Howard Phillips Lovecraft was born this day in 1890. He died of cancer of the small intestine in 1937. Lovecraft’s greatest claim to fame these days is the creation of what has become known as the Cthulhu Mythos, although he started out writing fantasies in the vein of Lord Dunsany, richly detailed stories with a dreamlike quality.
As great as his contributions to weird fiction were, one could make the argument that his most lasting influence was on those writes who corresponded with him as well as those who came after. Those writers include but aren’t limited to Robert Bloch, Clark Ashton Smith, Robert E. Howard, Stephen King, Henry Kuttner, Brian Lumley, August Derleth, and many others. (I know I’m leaving some out.)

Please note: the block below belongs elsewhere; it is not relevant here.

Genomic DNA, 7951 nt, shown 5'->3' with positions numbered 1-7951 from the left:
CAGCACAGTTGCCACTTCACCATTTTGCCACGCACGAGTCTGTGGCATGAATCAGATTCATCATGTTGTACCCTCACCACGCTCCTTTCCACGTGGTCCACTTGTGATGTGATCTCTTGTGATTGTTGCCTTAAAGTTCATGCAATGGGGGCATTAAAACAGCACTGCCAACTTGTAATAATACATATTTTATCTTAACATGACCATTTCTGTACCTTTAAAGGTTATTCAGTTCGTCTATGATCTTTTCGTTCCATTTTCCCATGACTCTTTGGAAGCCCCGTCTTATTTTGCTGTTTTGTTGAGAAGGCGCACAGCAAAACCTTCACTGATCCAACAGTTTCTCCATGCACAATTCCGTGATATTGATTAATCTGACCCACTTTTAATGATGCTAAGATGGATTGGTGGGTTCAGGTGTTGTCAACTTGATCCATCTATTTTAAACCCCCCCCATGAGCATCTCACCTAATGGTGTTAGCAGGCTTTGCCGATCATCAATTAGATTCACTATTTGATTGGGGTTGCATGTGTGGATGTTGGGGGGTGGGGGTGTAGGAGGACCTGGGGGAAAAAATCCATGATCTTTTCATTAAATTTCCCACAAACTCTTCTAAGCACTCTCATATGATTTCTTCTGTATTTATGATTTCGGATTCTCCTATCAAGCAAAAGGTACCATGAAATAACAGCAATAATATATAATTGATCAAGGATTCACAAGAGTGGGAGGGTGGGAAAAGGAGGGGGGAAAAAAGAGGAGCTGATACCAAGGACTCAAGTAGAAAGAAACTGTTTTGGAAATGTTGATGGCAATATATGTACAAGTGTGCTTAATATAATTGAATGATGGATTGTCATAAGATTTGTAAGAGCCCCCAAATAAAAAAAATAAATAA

I would argue that Lovecraft is to weird fiction what Tolkien is to fantasy. In both cases, the authors had a tremendous impact on the field, one that continues decades after their deaths. Both have many imitators as well as detractors. It is almost impossible to escape their influence.
I’m a relative latecomer to Lovecraft. I never really got into his work growing up. It’s only been in the last five to ten years that I’ve come to appreciate his work. There are still some majors stories by him that I’ve not read.
I think I’ll read some of them to celebrate his birthday.